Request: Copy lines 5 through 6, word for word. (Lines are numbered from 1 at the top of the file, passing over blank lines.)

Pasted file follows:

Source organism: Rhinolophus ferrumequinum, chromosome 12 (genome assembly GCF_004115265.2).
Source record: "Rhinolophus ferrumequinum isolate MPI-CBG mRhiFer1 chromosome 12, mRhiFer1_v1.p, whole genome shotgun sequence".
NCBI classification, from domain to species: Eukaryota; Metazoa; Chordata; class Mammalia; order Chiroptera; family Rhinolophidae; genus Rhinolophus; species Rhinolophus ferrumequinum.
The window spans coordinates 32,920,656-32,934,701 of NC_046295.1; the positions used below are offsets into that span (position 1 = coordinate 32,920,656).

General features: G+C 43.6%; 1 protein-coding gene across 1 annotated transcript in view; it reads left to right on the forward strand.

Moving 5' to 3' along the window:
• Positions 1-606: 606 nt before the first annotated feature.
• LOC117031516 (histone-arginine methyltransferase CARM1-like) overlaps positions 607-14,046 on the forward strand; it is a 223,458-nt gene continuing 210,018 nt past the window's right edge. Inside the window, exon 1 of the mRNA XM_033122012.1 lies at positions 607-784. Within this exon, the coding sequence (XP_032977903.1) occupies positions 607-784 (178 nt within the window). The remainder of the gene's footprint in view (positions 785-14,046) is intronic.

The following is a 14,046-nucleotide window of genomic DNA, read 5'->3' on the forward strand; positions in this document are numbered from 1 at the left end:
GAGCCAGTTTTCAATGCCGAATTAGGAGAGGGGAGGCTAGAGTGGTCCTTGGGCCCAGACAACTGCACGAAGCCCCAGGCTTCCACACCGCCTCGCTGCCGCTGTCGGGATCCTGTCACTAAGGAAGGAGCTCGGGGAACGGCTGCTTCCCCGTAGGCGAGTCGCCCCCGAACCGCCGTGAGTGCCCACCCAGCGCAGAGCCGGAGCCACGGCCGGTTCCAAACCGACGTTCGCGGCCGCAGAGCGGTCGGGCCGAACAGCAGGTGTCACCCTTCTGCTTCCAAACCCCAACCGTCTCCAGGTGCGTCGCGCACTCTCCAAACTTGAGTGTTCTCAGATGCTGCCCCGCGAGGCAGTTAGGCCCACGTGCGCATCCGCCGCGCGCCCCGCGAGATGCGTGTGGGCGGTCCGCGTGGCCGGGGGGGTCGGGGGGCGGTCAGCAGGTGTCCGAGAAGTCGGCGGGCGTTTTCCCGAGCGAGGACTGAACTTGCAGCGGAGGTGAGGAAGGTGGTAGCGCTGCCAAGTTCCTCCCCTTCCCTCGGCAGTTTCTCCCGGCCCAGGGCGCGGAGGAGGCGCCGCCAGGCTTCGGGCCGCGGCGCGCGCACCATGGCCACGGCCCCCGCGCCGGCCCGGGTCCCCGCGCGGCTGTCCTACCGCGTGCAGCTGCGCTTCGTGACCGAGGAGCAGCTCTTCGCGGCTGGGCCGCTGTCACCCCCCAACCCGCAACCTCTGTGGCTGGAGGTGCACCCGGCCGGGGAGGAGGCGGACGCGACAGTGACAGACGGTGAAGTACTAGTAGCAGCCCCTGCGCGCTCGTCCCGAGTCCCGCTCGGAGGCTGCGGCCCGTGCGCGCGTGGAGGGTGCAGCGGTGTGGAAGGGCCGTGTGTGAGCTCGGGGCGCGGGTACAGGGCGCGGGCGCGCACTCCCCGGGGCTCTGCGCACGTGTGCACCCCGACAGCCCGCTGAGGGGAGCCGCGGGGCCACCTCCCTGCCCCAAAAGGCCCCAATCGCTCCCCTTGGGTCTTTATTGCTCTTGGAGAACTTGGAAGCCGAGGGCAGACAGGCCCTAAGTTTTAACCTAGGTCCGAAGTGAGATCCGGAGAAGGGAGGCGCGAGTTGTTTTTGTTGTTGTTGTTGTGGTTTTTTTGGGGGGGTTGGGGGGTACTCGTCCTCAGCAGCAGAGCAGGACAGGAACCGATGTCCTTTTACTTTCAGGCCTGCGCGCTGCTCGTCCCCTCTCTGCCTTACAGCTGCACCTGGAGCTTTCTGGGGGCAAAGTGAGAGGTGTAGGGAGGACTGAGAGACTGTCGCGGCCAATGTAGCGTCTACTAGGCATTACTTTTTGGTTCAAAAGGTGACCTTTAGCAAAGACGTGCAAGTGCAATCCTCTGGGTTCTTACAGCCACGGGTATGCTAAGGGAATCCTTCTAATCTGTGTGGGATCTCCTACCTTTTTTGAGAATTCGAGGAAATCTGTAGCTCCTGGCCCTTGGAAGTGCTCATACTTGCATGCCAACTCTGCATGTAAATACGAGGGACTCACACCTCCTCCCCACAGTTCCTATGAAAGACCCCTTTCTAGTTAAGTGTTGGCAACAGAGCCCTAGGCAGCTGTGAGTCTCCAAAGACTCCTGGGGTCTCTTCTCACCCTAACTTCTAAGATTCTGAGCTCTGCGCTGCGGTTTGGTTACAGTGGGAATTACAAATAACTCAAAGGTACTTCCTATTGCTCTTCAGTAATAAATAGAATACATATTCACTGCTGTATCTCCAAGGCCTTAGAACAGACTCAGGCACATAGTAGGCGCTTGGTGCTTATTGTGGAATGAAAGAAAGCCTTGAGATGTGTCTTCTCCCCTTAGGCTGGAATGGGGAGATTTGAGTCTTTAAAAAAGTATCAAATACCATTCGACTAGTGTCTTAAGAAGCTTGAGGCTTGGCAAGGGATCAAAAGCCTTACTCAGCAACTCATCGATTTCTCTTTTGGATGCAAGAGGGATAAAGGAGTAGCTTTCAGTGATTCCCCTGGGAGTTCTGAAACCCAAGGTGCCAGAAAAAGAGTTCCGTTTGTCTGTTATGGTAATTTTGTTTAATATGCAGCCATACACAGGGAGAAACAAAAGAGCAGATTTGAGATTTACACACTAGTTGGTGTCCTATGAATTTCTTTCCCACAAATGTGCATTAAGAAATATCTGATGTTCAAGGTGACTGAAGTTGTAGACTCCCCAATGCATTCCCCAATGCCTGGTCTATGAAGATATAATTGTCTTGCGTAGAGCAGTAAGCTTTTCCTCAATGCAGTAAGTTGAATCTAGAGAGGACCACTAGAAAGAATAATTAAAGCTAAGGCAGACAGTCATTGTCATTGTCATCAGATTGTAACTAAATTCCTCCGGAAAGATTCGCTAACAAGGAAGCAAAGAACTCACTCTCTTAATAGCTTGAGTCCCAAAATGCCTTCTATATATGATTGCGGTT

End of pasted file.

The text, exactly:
General features: G+C 43.6%; 1 protein-coding gene across 1 annotated transcript in view; it reads left to right on the forward strand.

Moving 5' to 3' along the window: